Pictures Slideshow: Lowering Cholesterol - 15 Tips for Avoiding Heart Disease
Reviewed by Andrew Seibert, MD on Friday, September 23, 2011
More Slideshows from eMedicineHealth
Watch and learn from these additional pictures slideshows.
Simple Steps to Lower Cholesterol
Has your doctor said you have high cholesterol? Then you know you need to change your diet and lifestyle to lower cholesterol and your risk of heart disease. Even if your doctor prescribed a cholesterol drug to bring levels down, you'll still need to change your diet and become more active for cardiovascular health. These simple tips can help you keep cholesterol levels in check.
Cholesterol, Good and Bad
Your body needs a small amount of cholesterol to function properly. But we may get too much saturated fat and cholesterol in our diet -- and both raise levels of LDL "bad" cholesterol. LDL cholesterol can cause plaque to build up in arteries, leading to heart disease. HDL "good" cholesterol, on the other hand, helps clear bad cholesterol from your blood. You want to lower LDL cholesterol and raise HDL cholesterol, starting with your diet.
Portion Control: Lend a Hand
Most Americans eat super-sized meals, with portions that are twice the size recommended for good health. That can contribute to weight gain and high cholesterol. Here's an easy way to practice portion control for a meal: Use your hand. One serving of meat or fish is about what fits in the palm of your hand. One serving of fresh fruit is about the size of your fist. And a serving of cooked vegetables, rice, or pasta should fit in your cupped hand.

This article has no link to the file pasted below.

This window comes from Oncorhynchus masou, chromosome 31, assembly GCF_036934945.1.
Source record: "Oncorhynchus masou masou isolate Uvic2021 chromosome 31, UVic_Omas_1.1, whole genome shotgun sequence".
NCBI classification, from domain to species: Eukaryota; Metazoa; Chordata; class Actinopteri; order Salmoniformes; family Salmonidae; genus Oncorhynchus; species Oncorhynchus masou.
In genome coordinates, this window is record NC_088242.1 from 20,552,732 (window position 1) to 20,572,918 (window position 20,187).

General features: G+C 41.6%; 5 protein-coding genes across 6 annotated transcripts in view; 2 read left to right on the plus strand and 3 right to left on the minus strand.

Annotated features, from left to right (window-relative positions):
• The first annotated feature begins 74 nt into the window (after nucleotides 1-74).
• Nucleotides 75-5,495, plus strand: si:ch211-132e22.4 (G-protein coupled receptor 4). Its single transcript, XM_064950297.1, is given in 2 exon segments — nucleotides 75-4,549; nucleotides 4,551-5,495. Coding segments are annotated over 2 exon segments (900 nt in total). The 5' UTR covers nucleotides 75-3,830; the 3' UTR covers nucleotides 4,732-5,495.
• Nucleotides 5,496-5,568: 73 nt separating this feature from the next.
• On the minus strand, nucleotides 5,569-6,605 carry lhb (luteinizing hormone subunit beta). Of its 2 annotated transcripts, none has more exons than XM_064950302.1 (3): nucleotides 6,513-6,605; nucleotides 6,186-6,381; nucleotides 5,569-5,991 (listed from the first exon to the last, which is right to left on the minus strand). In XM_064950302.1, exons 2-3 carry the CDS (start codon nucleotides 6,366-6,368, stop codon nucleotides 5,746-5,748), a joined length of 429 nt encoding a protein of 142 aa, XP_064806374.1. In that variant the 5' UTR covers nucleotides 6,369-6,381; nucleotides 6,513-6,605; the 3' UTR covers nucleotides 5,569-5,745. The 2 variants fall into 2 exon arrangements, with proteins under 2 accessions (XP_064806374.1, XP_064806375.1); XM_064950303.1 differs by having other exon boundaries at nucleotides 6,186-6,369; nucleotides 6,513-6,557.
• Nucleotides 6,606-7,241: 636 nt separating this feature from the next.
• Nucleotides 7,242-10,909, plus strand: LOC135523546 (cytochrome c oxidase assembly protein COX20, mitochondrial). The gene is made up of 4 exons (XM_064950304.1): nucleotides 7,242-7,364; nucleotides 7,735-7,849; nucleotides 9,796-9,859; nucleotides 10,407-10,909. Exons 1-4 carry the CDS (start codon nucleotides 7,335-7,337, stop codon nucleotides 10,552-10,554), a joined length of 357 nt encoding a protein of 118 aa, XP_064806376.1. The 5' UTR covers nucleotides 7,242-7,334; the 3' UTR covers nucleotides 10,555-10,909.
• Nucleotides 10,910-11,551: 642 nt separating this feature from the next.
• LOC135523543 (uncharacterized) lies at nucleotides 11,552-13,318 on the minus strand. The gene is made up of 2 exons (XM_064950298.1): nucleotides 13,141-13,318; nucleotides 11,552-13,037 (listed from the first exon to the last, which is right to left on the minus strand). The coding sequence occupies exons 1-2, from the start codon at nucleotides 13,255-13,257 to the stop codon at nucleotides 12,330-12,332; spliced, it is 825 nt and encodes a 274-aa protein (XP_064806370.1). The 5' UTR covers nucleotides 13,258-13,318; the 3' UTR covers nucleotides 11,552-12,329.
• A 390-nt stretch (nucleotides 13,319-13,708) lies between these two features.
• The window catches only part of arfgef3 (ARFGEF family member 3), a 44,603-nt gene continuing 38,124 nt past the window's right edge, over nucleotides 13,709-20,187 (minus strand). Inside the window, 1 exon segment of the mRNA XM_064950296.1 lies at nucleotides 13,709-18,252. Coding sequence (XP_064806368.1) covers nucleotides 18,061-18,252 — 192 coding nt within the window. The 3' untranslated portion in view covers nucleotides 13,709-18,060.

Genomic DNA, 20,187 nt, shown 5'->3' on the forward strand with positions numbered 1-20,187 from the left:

Serve Up the Heart-Healthy Food
Load your plate with fruits and vegetables -- five to nine servings a day -- to help lower LDL "bad" cholesterol. Antioxidants in these foods may provide the benefit. Or it may be that when we eat more fruits and veggies, we eat less fatty foods. Either way, you'll also help lower blood pressure and maintain a healthy weight. Foods enriched with plant sterols, such as some margarine spreads, yogurts, and other foods, can also help lower LDL cholesterol.
For Heart Health, Look to the Sea
A heart-healthy diet has fish on the menu twice a week. Why? Fish is low in saturated fat and high in healthy omega-3 fatty acids. Omega-3 fatty acids help lower levels of trigylcerides, a type of fat in the blood. They may also help lower cholesterol, slowing the growth of plaque in arteries. Go for fatty fish, such as salmon, tuna, trout, and sardines. Just don't drop the filets in the deep fryer -- you'll negate the health benefits.
Start Your Day With Whole Grains